Inclusion Ireland recently signed up to the Love Not Hate Campaign
It is a campaign to bring in a new hate crime law in Ireland
People with disabilities do get targeted (sometimes violently) in hate crime
In the UK, hate crimes against people with disabilities have included
Adam Pearson being told on a YouTube comment he “should have been burned to death at birth” because his face is disfigured
Christine North, an intellectually disabled woman, being urinated on while she lay dying in July 2007
We should all support the Love Not Hate campaign
Recently, Inclusion Ireland signed up as a supporter to the Love Not Hate Campaign. What exactly is the Love Not Hate Campaign? Why should it be supported by people with disabilities and disability advocacy and human rights organisations? Why do we need the campaign in Ireland and what does it propose?
Love Not Hate is a campaign led by ENAR (European Network Against Racism) Ireland and its Action Against Racism Group. It is a campaign to bring in hate crime legislation in Ireland. Most European countries have laws on hate crime but, uniquely, Ireland does not. The campaign proposes a law in Ireland that provides for sentencing to be increased and for crimes to be treated as more serious if prejudice or hate can be shown to be a motive.
A hate crime is, typically, a violent crime motivated by prejudice, when a perpetrator targets a victim because of their perceived membership of a certain social group. People targeted by hate-motivated crime in Ireland are usually from an ethnic minority background (racist hate crime), from a religious minority (religious hate crime), Lesbian, gay or bisexual (homophobic hate crime), Transgender (transphobic hate crime), People with disabilities (disablist hate crime).
Disablist hate crime or hate crime where people with disabilities are targeted because of their disability is something that rarely gets discussed or highlighted in public or in the media. In the UK it has become a growing phenomenon, because the public discourse has turned against people in receipt of state welfare support and portrays them as scroungers and spongers, and certainly people who use wheelchairs are violently targeted.
Adam Pearson, a UK actor, highlighted the issue last year on BBC3. He has a severe facial disfigurement and was told on a YouTube comment he “should have been burned to death at birth”. No action was taken by the state or YouTube on this despite, as Pearson points out, the fact that perpetrators of racist online comments on Twitter have been prosecuted.
Pearson now campaigns on the issue of disablist hate crime, and has highlighted several cases. Kevin Davies, an epileptic aged 29, was kept in a shed by “friends” where he was fed on scraps and beaten for weeks before he died in 2006. One of his torturers kept a diary of the abuse. Christine North, an intellectually disabled woman, collapsed and lay dying in Hartlepool in July 2007, neighbour Anthony Anderson urinated on her. He also egged on a pal to film the incident.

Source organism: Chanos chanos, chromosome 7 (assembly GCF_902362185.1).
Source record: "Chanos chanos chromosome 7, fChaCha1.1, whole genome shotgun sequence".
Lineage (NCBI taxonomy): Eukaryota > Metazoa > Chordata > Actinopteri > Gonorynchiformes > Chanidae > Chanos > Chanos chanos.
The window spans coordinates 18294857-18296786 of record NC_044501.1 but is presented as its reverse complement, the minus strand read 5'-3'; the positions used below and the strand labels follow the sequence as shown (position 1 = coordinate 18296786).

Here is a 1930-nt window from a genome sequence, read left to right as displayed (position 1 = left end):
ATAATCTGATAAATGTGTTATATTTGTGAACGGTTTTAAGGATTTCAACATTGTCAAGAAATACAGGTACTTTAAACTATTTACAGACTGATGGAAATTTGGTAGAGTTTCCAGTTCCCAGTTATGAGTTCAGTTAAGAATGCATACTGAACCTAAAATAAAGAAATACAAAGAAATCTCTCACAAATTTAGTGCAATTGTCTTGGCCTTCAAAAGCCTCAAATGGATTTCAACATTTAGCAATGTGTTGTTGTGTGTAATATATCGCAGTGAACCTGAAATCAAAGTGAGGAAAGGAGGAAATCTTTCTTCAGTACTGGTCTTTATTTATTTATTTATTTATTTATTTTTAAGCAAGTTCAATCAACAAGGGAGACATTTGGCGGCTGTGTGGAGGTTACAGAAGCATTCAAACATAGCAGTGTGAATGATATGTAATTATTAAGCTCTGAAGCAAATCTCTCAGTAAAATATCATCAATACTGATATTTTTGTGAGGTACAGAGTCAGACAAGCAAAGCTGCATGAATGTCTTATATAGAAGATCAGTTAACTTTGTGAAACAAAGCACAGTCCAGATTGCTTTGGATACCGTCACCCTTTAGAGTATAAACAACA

We are all probably very aware of hate crimes that target migrants, black people, Muslims, refugees and lesbian, gay, bisexual or transgender people, but honestly, how many of us really take the issues of disablist hate crime seriously? Until approximately 3 years ago I didn’t take it too seriously as an issue either. Since then I’ve seen it in voluntary work that I do with the Council of Europe’s No Hate Speech Movement and I’ve also seen it in my own day job. I work with people with intellectual disabilities, and have been told of several cases of verbal abuse and harassment (thankfully nothing seriously violent).
When I was researching this article, I found 2014 statistics on hate crime in Ireland published by the OSCE (Organization for Security and Co-operation in Europe). To me they were startling, and showed that we in Ireland do not take this issue seriously at all. The OSCE found two things: one, that 53 crimes were recorded by Gardaí as having a bias motive, and two, that 171 crimes were recorded as having a bias motive by NGOs and civil society organisations. Only 1 of these 171 was recorded as a disablist hate crime. At face value, this may suggest that disablist is not a big problem in Ireland. However, delving further into this it is clear that dozens of hate crimes were obviously not reported to the Gardaí. Additionally, when we look again to the UK, the police there found in a 2013 report that disablist hate crime was not taken seriously enough in how it is prosecuted.
I was personally involved in researching hate crime against LGBT people in Dublin in 2006, and we found huge under-reporting. Considering all of this (the OSCE data, the UK experience and my own personal experiences of researching hate crime against LGBT people and being aware of people with disabilities subject to verbal harassment), I firmly believe that Ireland is not taking the issue of hate crime seriously. We need to update our hate crime laws, and disablist hate crime needs to be firmly recognised.
The Love Not Hate Campaign is something all of us should be supporting.
We need to send a clear message that racism, homophobia, transphobia, disablism and hate have no place in our communities and that our society must be inclusive of all.
We need to update Ireland’s hate crime laws for many reasons.
We must break the silence on hate crime, encourage people to report it, and find effective ways to address all forms of prejudice.
For more information on the campaign see http://enarireland.org/hatecrime/